Picture this. It’s a Saturday night, and I’m at a dinner party with my friends, as you do when you’re over 30 and past the clubbing age.
“Carla, why’s your face all red?” she asks, loudly.
Everyone stops talking and looks at me. I check my reflection in my iPhone, and sure enough, my face is a bright, tomato-red and somehow puffy, too. My eyes are glazed and bloodshot.
My face feels really hot, as though I’ve been running a marathon, rather than eating a home-cooked dinner in the suburbs. I touch my cheek, and it’s burning. My heart is pounding, my eyes hurt and I’m breathing rapidly. I feel sick, and so embarrassed. I’ve only had three sips of my wine. What’s wrong with me?
The above scenario has happened to me so many times that I’ve just stopped drinking. Drinking alcohol makes me feel so uncomfortable, both physically and socially, that I don’t want to do it any more. My habit of having a rare drink – perhaps once or twice a month – had trickled down to nothing.
Which is a shame, because I think it is very sophisticated and lovely to have a glass of wine with your dinner, rather than, say, a chocolate milkshake.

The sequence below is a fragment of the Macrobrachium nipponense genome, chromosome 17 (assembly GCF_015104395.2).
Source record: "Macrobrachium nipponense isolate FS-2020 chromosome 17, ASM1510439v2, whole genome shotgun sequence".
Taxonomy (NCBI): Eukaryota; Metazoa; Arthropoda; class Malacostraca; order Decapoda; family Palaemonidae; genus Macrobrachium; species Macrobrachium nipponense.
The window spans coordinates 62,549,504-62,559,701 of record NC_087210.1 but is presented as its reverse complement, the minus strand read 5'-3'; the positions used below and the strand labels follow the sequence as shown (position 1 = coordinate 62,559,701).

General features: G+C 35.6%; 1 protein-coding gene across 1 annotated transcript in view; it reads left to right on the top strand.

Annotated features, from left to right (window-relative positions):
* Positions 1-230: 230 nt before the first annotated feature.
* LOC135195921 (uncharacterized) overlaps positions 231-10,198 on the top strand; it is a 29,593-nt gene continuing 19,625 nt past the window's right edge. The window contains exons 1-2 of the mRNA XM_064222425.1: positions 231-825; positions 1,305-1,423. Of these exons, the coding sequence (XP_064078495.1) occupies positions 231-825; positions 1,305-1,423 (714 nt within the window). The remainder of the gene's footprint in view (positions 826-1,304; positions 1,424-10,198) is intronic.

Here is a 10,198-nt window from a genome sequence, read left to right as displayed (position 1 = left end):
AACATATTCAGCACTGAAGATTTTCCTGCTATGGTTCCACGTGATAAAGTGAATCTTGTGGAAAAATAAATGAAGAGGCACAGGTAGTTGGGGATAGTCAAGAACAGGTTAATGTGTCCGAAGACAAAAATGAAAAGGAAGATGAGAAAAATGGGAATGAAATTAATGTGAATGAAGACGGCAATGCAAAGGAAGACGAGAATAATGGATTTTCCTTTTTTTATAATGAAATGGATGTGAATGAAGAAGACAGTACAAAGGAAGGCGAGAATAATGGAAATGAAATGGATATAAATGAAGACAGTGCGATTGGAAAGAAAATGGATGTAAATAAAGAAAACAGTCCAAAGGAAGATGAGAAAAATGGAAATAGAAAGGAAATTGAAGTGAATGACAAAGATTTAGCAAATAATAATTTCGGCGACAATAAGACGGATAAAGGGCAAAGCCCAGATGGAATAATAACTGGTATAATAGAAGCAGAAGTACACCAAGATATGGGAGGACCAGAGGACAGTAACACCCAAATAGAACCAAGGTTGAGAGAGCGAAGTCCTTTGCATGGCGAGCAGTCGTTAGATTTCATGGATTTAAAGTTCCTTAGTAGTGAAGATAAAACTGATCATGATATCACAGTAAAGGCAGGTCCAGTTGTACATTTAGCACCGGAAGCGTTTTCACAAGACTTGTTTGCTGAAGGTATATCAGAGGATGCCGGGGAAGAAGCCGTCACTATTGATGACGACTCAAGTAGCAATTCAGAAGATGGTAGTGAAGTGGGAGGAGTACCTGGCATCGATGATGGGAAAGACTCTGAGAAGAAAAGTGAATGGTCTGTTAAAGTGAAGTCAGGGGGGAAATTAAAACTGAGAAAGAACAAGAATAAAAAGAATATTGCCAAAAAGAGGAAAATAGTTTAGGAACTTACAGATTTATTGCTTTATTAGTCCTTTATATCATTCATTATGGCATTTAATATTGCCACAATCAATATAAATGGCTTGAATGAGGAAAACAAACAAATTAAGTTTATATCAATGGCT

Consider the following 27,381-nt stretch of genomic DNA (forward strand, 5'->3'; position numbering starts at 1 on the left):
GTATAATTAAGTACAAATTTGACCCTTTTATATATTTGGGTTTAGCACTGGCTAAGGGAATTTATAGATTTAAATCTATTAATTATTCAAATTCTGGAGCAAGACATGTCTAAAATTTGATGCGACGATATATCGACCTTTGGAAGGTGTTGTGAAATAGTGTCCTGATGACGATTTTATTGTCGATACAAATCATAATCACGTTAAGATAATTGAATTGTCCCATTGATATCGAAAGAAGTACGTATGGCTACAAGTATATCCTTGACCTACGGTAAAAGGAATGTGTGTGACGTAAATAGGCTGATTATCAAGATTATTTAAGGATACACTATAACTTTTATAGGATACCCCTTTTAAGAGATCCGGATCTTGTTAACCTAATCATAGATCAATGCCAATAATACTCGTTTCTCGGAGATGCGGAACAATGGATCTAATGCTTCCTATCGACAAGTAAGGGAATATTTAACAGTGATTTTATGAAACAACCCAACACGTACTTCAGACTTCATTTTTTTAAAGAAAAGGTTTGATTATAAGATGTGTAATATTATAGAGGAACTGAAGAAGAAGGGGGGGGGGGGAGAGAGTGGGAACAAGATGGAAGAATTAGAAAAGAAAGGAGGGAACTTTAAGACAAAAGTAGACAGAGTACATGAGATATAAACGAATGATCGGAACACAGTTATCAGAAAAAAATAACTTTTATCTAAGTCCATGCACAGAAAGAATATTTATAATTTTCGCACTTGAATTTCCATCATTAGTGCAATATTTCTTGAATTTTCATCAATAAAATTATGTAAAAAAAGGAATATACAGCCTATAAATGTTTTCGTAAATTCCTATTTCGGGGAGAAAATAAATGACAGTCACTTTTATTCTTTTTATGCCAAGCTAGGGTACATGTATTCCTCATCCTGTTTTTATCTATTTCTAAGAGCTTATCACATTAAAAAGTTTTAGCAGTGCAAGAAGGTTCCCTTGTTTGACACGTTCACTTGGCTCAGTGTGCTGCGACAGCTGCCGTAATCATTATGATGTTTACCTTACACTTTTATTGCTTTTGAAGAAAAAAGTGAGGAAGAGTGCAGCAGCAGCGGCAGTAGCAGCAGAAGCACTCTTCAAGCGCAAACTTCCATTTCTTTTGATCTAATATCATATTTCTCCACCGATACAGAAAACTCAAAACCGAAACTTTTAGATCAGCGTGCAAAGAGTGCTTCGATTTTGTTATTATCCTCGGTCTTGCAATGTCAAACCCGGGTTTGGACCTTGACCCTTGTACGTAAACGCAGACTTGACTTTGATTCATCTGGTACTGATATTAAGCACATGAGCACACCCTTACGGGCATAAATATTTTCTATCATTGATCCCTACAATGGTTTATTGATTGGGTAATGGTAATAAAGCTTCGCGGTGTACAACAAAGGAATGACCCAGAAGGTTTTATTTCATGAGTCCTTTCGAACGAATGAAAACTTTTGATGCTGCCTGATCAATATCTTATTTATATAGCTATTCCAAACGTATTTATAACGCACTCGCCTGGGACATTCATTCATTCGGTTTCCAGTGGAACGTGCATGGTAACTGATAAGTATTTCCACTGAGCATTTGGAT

I’m not alone in these experiences, either. Known colloquially as the “Oriental flush”, turning bright red when you drink alcohol is often the bugbear of my Asian relatives and friends.
Australia is famous for its drinking culture, so when you don’t drink, you'd better have a good reason. Just this week, I was ordering an orange juice at a bar, when the bartender asked me if I wanted “something else in it, like vodka.” (Post continues after gallery.)
“No,” I said, “I’m kind of allergic to alcohol, so I don’t drink any more.”
“So… do you just get drunk twice as fast?” he smiled.
“Yeah, something like that.”
“Well… what’s the problem with that?” he joked. “It sounds awesome, getting drunk for less!”
He graciously made me a non-alcoholic tequila sunrise – so, just a sunrise, I guess – and it was on the house, so I can’t complain. But, as you can see, it’s difficult to explain why I don’t drink.
It was particularly difficult to explain because I didn’t know or understand why my body was reacting in that way.
Luckily, Dr Veronique Chachay, a teaching and research academic from the School of Human Movement and Social Sciences at the University of Queensland, came to my rescue. Through her research, Dr Chachay investigates the effects of alcohol on our health.